My mother Ruth Schachter (née Nisse) in the garden of her flat in Primrose Hill, London UK, in 2014
I wrote this in 2002 when I was food editor for the Toronto Star. My dear mother, 95, died peacefully in her sleep a month ago on April 21, 2018
My love of fish and chips dates back to formative years growing up in London, U.K., the historical home of this popular, populist, down-home dish.
In my early teens, I recall joining Girl Guides where we lived in the North London suburb of Finchley – then a white-collar, white-bread enclave where my Jewish family stood out like a sore thumb.
My mother Ruth Schachter (nee Nisse), age 88, is one live-wire.
She reminds me (and others) of the cute little old lady in the original “Ladykillers” starring Alec Guinness and a young, dashing Peter Sellers. White-haired and blue-eyed, that sweet, seemingly innocent, slightly scatter-brained octogenarian is far more savvy than she looks. ‘Nuff said.
My recent annual visit to London (U.K.) was the best yet. And, as a long-time defender of British food – yes, this in the face of doubters and haters who think gray roast meat and overcooked brussels sprouts typify that island’s grub – even I was surprised at the high quality of chow (almost) everywhere we ate.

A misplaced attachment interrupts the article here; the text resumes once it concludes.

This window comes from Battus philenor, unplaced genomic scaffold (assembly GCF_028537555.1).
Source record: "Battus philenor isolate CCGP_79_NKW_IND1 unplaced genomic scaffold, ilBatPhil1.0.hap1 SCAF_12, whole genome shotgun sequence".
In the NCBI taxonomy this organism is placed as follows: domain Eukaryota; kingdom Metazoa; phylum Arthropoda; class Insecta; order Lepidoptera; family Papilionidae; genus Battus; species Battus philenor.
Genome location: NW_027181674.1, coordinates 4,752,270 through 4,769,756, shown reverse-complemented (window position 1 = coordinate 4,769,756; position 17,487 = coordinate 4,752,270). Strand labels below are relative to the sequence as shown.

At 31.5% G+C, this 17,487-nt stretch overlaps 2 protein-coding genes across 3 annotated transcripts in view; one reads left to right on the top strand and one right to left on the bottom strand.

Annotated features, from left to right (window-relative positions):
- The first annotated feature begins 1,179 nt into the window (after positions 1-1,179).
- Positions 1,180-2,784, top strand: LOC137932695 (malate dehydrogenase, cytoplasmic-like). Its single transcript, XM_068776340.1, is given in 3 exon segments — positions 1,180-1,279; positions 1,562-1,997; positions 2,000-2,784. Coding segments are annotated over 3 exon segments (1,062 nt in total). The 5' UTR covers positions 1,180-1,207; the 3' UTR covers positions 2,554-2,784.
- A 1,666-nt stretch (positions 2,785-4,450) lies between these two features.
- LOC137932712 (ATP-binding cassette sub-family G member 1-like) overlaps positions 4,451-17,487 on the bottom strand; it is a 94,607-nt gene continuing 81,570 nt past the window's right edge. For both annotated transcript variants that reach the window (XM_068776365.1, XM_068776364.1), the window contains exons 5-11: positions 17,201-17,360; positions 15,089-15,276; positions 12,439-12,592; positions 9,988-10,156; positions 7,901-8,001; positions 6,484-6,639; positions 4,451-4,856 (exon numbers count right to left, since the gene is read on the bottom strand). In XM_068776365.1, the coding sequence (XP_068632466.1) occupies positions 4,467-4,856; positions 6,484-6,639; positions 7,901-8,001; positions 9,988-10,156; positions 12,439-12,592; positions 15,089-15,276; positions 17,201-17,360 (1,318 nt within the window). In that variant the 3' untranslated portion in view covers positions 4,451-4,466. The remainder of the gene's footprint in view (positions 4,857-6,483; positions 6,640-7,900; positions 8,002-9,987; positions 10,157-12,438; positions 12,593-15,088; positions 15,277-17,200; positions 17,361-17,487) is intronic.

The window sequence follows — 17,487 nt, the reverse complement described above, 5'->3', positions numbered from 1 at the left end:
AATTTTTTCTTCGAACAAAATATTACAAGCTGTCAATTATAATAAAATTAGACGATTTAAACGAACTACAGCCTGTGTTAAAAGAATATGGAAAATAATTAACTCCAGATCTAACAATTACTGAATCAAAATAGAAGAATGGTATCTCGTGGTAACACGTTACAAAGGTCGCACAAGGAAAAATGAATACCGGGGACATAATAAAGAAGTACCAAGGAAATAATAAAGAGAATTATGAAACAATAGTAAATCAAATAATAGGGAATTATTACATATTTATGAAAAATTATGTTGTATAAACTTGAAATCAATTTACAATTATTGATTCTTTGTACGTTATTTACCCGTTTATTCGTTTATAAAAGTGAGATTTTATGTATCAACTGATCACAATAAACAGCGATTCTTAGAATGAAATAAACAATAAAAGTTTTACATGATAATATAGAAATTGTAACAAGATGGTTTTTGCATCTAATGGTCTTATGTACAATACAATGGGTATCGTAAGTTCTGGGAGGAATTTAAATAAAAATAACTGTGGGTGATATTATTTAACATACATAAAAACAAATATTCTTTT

U.K. – In January, 2009, I wound up my annual trip to London to visit my mother with dinner at Gordon Ramsay’s newest restaurant York & Albany located at 127-129 Parkway in my favourite neighborhood, Camden Town.
Here’s my article from The Toronto Star, February 23, 2008, that I wrote about Acorn House after a recent visit to the U.K.
“Acorn House is the most important restaurant to open in London in 200 years,” Giles Coren, The Times magazine (December, 2006).
In case you didn’t catch my chat with host Jeff Goodes on Fresh Air on CBC Radio on Saturday morning, January 27, here’s a list of places I mentioned during our discussion about eating out in winter:
Down the Street, Stratford, Ontario, especially for its warm welcome but also for the cozy decor and excellent food.
Marion Kane has been a leader in the world of food journalism for a few decades. She is an intrepid populist whose work combines social commentary with a consuming passion for all things culinary. For 18 years, she was food editor/columnist for Canada's largest newspaper: the Toronto Star. She lives in Toronto's colourful Kensington Market and is currently a free-wheeling freelance food sleuth®, podcaster, writer and cook.